McLaren - Headliner - P1 - 650S 38 Photos Zoom

McLaren sports car range: One engine, one chassis, various expressions

With the MP4-12C, presented in 2009 and delivered to customers in 2011, McLaren started over within the sports car segment . Since then, the traditional British brand has designed several new sports cars. Another is soon to follow. What unites them all? They are based on the same basic chassis concept and the same engine.

In 2009, McLaren pressed the reset button. Following a six-year interlude with Mercedes, which brought about the various variations of the Mercedes SLR-McLaren, the traditional English brand once again went its own way when building a supercar. For the first time since the legendary McLaren F1, which was produced until 1998 and was fired by a powered up BMW V12 with 618 HP.

McLaren 12C as the basis for other sports cars

The second McLaren supercar with road approval bore the name MP4-12C. Later it became known simply as the 12C. It initially had 592 HP beneath the hood. Later 616. With the McLaren 12C the Brits began a new model offensive. Following on from the convertible version came the successor, the 650S, which is now also offered as a Spider. A version intended purely for racetrack use (650S Sprint) and a toned down version (625C) were also designed.

In the meantime, with the P1 McLaren built a supercar from scratch, which tussles with the Porsche 918 Spyder and Ferrari LaFerrari for the hybrid crown. At the 2015 Geneva Motor Show, the Brits are now appearing with the McLaren 675LT and the racetrack version, the P1 GTR.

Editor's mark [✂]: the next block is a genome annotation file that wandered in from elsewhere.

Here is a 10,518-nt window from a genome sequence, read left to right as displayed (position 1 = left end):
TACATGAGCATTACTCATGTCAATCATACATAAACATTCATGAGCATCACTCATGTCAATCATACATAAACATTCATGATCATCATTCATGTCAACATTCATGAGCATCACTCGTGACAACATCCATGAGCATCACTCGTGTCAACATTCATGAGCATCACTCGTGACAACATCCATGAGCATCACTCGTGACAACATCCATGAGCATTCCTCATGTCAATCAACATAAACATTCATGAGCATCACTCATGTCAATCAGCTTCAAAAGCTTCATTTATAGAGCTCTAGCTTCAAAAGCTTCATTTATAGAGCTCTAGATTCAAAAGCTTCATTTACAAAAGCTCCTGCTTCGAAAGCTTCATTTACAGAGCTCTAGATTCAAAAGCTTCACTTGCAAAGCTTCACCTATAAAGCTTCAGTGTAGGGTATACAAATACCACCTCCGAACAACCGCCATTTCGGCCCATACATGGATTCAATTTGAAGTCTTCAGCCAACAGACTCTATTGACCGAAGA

What unites them? All McLaren sports cars draw on the 12C construction kit. In all cars, a 3.8-litre V8 biturbo discharges its power. In all of them, a dual clutch transmission works through the seven gears. At the heart of all of them lies the same chassis - the MonoCell, a monocoque carbon chassis with a separate body. The advantage of this chassis concept: in comparison to an aluminium or steel structure, according to McLaren the MonoCell is said to be more torsion-resistant, more durable, safer and lighter.

One construction kit, one engine, one chassis - this saves on costs and facilitates the production of new sports cars or spin-offs. This, McLaren soon also hopes to peek around the corner with a new entry level model – christened internally as the P13.

Four McLaren sports car series

McLaren breaks its range of sports cars down into four series. Customers can enter into the McLaren world via the "Sports Series". The price level should be around 140,000 Euros. The P13, which is said to produce around 444 HP, is still keeping its appearance and technical details under wraps. However, the McLaren Sports Series is already being intensively tested by the traditional English brand.

Positioned above the "Sports Series", McLaren groups together its 675LT, 650S Coupé and 650S Spider models, and the 625C model planned for the Asian market, within the so-called "Super Series". The top end of the model range – referred to as the "Ultimate Series" – is comprised of the McLaren P1 and its race track spin-off P1 GTR. In addition to this, there is still the "Legacy" series. Here the Brits group the 12C, 12C Spider, F1 and M6GT (produced in 1969).

M838T with several power ratings

M838T – this is what McLaren calls its biturbo drive system, which was built in collaboration with the English company Ricardo (based in Shoreham). Depending on the vehicle specification, the engineers from Woking get more power out of the V8 and enable the turbo chargers to shovel on more torque,or alternatively rein in the eight-cylinder.